(Correction) This article corrects an earlier version (Karpowership’s R3,3-billion-per-year “freebie”) that contained erroneous calculations that we have withdrawn. We apologise for the error.
The potentially costly design flaws of the risk mitigation independent private power procurement programme (RMI4P) have once again been underscored – this time by what looks like a botched redaction of documents by the National Energy regulator of SA (Nersa).
The apparent slip-up has revealed that Karpowership, by far the main beneficiary if the RMI4P proceeds, expects to receive an “effective” tariff from Eskom almost double the tariffs announced by energy minister Gwede Manatshe for its three planned projects when Karpowership was announced as a preferred bidder in March this year.
The estimated tariffs that can be inferred from parts of the document left unredacted amount to R2.77 per kWh at Karpowership’s Coega and Richards Bay projects compared to the “evaluation tariffs” of R1.47 and R1.50 that Mantashe announced in March.
At Saldanha the “effective tariff” appears to be R2.84 compared to the announced R1.69 per kWh.
The effective tariffs of the other preferred bidders in the RMI4P would similarly be more than advertised to varying degrees, making the original announcement misleading, especially in terms of how the RMI4P stacks up against other potential power solutions.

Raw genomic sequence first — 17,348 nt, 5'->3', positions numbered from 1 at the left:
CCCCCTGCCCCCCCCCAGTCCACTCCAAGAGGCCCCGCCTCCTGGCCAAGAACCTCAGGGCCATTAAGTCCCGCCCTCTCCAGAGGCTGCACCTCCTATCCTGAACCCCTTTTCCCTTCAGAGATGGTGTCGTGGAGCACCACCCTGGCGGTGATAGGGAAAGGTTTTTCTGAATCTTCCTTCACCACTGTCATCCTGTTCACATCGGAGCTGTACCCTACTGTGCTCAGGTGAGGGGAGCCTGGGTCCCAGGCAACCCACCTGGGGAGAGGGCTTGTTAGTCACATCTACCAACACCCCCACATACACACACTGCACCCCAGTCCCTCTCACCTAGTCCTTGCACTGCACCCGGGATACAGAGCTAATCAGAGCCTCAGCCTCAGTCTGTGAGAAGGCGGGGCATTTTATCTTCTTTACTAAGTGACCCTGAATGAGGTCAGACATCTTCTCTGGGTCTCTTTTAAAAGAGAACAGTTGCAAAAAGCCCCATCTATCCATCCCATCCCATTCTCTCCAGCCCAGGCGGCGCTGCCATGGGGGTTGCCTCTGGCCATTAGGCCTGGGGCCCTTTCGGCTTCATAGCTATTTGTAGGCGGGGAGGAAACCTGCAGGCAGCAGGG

The much higher “effective” tariff is seemingly a consequence of Eskom paying for power it does not use due to a generous “take-or-pay” concession in the RMI4P project.
This fundamentally challenges the design of this ‘emergency’ procurement in the first place.
The problem is that Eskom will be obliged to pay for 72.72% of Karpowership and the other bidders’ capacity no matter how much it actually uses.
This means that if Eskom procures less than 72,72% at the official tariff it will still pay an additional sum. For the seller this means they are effectively earning more per kWh than the official tariff.
AmaBhungane yesterday published an article attempting to quantify the total damage this will do to Eskom and hence to power consumers. We have now abandoned that experiment and replaced that article after it became clear our estimate made a fundamental error. In short, the error stems from the extent to which a key element of the still-pending deal with Karpowership and the smaller RMI4P preferred bidders remains secret.
This is the effect of fuel costs on the tariff. We assumed that the “additional sum” earned by Karpowership for power it does not deliver would be based on the full evaluation tariff that Mantashe disclosed.
In reality it would likely be a lower amount because there will be no fuel burned, meaning that the tariff for the “additional amount” should be the advertised one minus the cost of gas.
Take-or-pay concessions are common in large IPP procurement deals in order to give investors some minimum return to justify capital investment.